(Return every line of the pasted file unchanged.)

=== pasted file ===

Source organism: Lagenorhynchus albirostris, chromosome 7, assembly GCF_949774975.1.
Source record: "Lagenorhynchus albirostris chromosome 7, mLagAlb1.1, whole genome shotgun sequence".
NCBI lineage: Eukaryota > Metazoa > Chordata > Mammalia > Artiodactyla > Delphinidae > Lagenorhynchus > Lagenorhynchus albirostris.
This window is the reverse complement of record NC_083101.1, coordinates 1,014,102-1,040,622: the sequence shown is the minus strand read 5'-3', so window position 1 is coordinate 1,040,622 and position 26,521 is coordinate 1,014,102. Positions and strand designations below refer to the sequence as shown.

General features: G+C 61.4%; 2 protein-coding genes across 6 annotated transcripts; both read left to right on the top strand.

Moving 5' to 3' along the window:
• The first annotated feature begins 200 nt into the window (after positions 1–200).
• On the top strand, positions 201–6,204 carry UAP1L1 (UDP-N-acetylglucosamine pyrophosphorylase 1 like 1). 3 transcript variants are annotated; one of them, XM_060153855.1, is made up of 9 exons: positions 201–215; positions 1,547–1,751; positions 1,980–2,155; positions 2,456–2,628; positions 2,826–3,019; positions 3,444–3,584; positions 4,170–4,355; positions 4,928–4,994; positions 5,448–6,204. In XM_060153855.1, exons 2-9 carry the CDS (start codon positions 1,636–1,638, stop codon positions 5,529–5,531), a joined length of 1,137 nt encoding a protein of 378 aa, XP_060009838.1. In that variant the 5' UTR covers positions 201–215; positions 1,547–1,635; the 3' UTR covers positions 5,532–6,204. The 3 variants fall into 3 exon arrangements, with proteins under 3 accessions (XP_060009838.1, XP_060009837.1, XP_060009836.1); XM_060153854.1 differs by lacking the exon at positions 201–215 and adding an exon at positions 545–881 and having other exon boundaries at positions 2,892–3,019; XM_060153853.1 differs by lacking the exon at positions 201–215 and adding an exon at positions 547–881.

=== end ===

Source organism: Lagenorhynchus albirostris, chromosome 7, assembly GCF_949774975.1.
Source record: "Lagenorhynchus albirostris chromosome 7, mLagAlb1.1, whole genome shotgun sequence".
NCBI lineage: Eukaryota > Metazoa > Chordata > Mammalia > Artiodactyla > Delphinidae > Lagenorhynchus > Lagenorhynchus albirostris.
This window is the reverse complement of record NC_083101.1, coordinates 1,014,102-1,040,622: the sequence shown is the minus strand read 5'-3', so window position 1 is coordinate 1,040,622 and position 26,521 is coordinate 1,014,102. Positions and strand designations below refer to the sequence as shown.

General features: G+C 61.4%; 2 protein-coding genes across 6 annotated transcripts; both read left to right on the top strand.

Moving 5' to 3' along the window:
• The first annotated feature begins 200 nt into the window (after positions 1–200).
• On the top strand, positions 201–6,204 carry UAP1L1 (UDP-N-acetylglucosamine pyrophosphorylase 1 like 1). 3 transcript variants are annotated; one of them, XM_060153855.1, is made up of 9 exons: positions 201–215; positions 1,547–1,751; positions 1,980–2,155; positions 2,456–2,628; positions 2,826–3,019; positions 3,444–3,584; positions 4,170–4,355; positions 4,928–4,994; positions 5,448–6,204. In XM_060153855.1, exons 2-9 carry the CDS (start codon positions 1,636–1,638, stop codon positions 5,529–5,531), a joined length of 1,137 nt encoding a protein of 378 aa, XP_060009838.1. In that variant the 5' UTR covers positions 201–215; positions 1,547–1,635; the 3' UTR covers positions 5,532–6,204. The 3 variants fall into 3 exon arrangements, with proteins under 3 accessions (XP_060009838.1, XP_060009837.1, XP_060009836.1); XM_060153854.1 differs by lacking the exon at positions 201–215 and adding an exon at positions 545–881 and having other exon boundaries at positions 2,892–3,019; XM_060153853.1 differs by lacking the exon at positions 201–215 and adding an exon at positions 547–881.